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Experience, Judgment, and the Presidency

I make them as quickly as I can, quicker than the other fellow, if I can. Often my haste is a mistake, but I live with the consequences without complaint.

Words spoken by someone whose background is that of a fighter pilot—a special and essential quality where your life depends on an unconscious ability to react in the blink of an eye.

Words spoken by John McCain, in his 2002 book, Worth the Fighting For: The Education of an American Maverick, and the Heroes Who Inspired Him.

Words spoken by someone who, by temperament, training, and experience is uniquely unqualified to be president of the United States.

Much has been written and debated about the qualifications of Sarah Palin to be vice president, let alone step into the Oval Office should John McCain become president and then have to leave the stage. It’s an unwinnable argument; people’s assessment of her is filtered through their own biases, beliefs, and values. But the decision to select Palin as his VP demonstrates without question a quality in McCain that should give everyone pause. It’s best stated in his own words—the above quote.

It’s reflected in the process undertaken to choose Palin. “Alaska Gov. Sarah Palin was not subjected to a lengthy in-person background interview with the head of Sen. John McCain’s vice presidential vetting team until last Wednesday in Arizona, the day before McCain asked her to be his running mate, and she did not disclose the fact that her 17-year-old daughter was pregnant until that meeting, two knowledgeable McCain officials acknowledged Tuesday,” writes Dan Balz in a front-page article in today’s Washington Post.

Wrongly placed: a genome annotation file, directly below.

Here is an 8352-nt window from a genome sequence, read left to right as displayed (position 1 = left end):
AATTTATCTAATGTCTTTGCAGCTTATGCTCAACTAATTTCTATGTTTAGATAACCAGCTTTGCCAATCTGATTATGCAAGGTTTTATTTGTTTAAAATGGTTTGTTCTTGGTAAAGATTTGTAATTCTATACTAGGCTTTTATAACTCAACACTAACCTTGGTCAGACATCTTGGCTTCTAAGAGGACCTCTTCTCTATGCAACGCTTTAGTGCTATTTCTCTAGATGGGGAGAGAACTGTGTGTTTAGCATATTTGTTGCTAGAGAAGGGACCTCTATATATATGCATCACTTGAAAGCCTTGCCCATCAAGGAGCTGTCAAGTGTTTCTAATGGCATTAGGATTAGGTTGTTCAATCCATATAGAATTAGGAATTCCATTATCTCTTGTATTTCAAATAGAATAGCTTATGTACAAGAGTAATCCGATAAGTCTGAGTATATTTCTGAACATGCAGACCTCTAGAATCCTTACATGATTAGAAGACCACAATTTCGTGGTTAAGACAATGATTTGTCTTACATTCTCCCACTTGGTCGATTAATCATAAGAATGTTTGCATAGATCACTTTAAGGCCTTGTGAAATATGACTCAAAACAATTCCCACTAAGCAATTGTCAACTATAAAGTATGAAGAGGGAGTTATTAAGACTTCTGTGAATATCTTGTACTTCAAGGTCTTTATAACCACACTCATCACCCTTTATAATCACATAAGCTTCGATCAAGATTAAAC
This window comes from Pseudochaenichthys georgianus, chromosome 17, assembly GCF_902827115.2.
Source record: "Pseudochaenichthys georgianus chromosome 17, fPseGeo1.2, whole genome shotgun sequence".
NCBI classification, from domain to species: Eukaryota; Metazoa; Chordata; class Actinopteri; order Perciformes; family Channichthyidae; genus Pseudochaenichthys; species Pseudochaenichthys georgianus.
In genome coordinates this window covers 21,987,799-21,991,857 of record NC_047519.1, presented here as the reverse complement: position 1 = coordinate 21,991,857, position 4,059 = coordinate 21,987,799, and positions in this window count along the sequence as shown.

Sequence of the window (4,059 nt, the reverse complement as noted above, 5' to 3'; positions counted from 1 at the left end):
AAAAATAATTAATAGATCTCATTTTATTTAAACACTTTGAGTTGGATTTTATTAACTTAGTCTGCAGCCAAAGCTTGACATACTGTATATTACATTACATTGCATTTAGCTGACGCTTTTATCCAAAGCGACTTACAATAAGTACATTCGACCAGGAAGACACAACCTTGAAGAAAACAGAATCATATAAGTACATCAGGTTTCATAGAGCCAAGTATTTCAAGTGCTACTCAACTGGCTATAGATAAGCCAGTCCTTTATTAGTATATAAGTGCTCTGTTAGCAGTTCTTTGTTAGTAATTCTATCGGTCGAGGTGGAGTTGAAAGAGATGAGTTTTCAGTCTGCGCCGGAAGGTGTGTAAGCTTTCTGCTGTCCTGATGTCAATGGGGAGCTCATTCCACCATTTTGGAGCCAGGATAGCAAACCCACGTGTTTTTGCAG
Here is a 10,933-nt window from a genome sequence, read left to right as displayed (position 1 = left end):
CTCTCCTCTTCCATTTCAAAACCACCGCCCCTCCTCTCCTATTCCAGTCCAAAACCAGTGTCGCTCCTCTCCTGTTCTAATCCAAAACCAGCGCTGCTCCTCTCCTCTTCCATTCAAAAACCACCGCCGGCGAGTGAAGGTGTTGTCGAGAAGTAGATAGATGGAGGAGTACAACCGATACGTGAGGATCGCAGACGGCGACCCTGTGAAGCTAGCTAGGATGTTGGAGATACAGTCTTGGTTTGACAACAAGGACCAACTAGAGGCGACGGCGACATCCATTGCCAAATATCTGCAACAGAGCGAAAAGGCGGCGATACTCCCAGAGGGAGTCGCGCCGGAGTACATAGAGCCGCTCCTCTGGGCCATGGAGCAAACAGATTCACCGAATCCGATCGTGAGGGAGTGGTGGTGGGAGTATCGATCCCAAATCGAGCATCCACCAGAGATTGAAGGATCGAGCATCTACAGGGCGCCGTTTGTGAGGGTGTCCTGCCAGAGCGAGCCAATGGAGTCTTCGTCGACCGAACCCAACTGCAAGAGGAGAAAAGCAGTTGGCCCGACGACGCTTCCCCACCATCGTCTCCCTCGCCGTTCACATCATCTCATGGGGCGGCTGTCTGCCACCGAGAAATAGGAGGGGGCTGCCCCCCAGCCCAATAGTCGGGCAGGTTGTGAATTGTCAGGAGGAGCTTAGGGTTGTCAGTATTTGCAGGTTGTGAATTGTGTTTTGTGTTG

Balz quotes McCain officials who argue that the decision wasn’t rushed, that a thorough investigation of Palin had taken place. “Aides had said earlier that Palin was invited to meet McCain in Arizona only after she appeared to be a likely choice, barring something unforeseen in her interview with the candidate. But what they had not said was that [former White House counsel Arthur] Culvahouse had not yet conducted his interview until that time as well.”

Friday, McCain announced her as his “soul mate.” It was a rushed judgment based on his assessment of his candidacy after witnessing the Democratic convention.

The Republican strategy to focus on experience, now foundering on the rocks of Palin’s very thin public resume, has always been a smoke screen. Lincoln, Truman, Carter, Reagan, Clinton, and Bush II, all had negligible experience. One could argue that the job of president is so incomprehensibly complex that literally no one except someone running for a second term has the vaguest idea what they’re getting into or has had the experience to prepare them for the job.